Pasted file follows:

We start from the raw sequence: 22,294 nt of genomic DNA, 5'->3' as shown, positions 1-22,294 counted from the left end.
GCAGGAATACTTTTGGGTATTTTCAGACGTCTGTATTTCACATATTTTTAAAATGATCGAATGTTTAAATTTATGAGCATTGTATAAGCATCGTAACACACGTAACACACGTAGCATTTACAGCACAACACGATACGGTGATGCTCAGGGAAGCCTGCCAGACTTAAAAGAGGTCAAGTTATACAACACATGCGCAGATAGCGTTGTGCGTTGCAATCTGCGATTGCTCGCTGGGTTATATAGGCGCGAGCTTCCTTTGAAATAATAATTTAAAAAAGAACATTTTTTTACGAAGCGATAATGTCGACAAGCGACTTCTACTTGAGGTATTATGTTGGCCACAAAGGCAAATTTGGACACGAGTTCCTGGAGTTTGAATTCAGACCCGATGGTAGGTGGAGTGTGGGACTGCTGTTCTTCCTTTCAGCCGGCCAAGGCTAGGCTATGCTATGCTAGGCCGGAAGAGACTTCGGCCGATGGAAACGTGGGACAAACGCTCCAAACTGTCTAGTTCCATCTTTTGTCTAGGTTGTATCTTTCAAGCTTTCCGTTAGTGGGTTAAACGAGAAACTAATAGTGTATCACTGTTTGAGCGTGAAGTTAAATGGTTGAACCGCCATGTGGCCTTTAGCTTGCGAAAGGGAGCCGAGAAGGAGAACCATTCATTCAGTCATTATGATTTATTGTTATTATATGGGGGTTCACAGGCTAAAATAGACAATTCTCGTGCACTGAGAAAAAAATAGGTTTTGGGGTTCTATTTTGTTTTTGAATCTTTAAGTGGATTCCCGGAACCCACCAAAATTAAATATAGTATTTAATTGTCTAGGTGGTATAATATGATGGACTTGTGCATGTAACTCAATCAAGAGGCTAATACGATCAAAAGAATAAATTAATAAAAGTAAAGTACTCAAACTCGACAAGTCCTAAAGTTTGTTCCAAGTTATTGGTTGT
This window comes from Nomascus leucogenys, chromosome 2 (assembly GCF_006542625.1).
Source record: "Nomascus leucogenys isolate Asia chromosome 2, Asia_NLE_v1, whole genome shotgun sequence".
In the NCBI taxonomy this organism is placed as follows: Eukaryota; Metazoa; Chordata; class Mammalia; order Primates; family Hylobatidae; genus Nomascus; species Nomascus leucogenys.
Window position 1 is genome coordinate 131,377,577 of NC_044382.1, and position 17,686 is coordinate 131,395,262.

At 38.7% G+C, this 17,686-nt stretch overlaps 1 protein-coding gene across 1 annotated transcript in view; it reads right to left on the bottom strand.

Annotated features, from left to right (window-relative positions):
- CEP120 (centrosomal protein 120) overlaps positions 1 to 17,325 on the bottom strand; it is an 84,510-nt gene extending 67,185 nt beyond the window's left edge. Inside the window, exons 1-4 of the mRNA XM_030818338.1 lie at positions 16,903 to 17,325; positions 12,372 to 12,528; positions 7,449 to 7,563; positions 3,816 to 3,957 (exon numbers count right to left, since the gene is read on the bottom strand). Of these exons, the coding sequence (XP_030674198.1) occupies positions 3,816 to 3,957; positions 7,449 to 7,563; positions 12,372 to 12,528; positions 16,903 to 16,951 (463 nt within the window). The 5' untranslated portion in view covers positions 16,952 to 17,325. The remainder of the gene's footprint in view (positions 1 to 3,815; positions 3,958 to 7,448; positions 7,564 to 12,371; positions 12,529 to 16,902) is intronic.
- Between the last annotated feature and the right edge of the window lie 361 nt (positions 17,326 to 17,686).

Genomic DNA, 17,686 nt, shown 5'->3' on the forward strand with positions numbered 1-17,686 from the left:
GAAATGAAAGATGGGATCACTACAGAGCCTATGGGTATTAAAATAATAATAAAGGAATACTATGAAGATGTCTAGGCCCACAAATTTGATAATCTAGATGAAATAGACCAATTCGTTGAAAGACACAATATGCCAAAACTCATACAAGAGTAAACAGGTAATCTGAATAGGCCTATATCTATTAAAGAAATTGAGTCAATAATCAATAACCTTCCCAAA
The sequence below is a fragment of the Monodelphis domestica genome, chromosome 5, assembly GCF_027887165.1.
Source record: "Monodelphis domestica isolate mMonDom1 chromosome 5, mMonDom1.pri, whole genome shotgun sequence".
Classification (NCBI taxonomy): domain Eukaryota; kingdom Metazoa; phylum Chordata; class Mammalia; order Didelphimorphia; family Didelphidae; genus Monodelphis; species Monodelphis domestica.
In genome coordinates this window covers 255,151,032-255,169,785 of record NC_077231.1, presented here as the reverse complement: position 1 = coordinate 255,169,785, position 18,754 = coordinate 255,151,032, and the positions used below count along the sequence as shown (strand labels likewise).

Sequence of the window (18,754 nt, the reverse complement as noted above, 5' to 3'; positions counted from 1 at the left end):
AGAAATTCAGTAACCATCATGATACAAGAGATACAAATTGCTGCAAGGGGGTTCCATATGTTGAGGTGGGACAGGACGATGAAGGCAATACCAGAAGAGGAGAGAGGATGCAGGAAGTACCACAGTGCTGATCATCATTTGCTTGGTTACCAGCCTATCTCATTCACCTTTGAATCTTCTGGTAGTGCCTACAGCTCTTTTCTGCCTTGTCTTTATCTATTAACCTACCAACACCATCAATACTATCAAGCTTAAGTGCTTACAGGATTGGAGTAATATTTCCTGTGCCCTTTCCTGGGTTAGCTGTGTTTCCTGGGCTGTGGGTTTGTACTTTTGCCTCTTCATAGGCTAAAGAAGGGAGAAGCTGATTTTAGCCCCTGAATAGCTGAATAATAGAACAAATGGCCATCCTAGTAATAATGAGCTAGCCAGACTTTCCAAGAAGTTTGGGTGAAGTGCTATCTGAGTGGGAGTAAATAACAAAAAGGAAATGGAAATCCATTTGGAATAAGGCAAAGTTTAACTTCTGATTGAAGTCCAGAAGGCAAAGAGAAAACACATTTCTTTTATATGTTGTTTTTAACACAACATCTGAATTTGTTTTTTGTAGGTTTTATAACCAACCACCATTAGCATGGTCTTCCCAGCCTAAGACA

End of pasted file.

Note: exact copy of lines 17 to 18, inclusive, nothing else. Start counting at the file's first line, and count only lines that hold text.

Sequence of the window (18,754 nt, the reverse complement as noted above, 5' to 3'; positions counted from 1 at the left end):
AGAAATTCAGTAACCATCATGATACAAGAGATACAAATTGCTGCAAGGGGGTTCCATATGTTGAGGTGGGACAGGACGATGAAGGCAATACCAGAAGAGGAGAGAGGATGCAGGAAGTACCACAGTGCTGATCATCATTTGCTTGGTTACCAGCCTATCTCATTCACCTTTGAATCTTCTGGTAGTGCCTACAGCTCTTTTCTGCCTTGTCTTTATCTATTAACCTACCAACACCATCAATACTATCAAGCTTAAGTGCTTACAGGATTGGAGTAATATTTCCTGTGCCCTTTCCTGGGTTAGCTGTGTTTCCTGGGCTGTGGGTTTGTACTTTTGCCTCTTCATAGGCTAAAGAAGGGAGAAGCTGATTTTAGCCCCTGAATAGCTGAATAATAGAACAAATGGCCATCCTAGTAATAATGAGCTAGCCAGACTTTCCAAGAAGTTTGGGTGAAGTGCTATCTGAGTGGGAGTAAATAACAAAAAGGAAATGGAAATCCATTTGGAATAAGGCAAAGTTTAACTTCTGATTGAAGTCCAGAAGGCAAAGAGAAAACACATTTCTTTTATATGTTGTTTTTAACACAACATCTGAATTTGTTTTTTGTAGGTTTTATAACCAACCACCATTAGCATGGTCTTCCCAGCCTAAGACA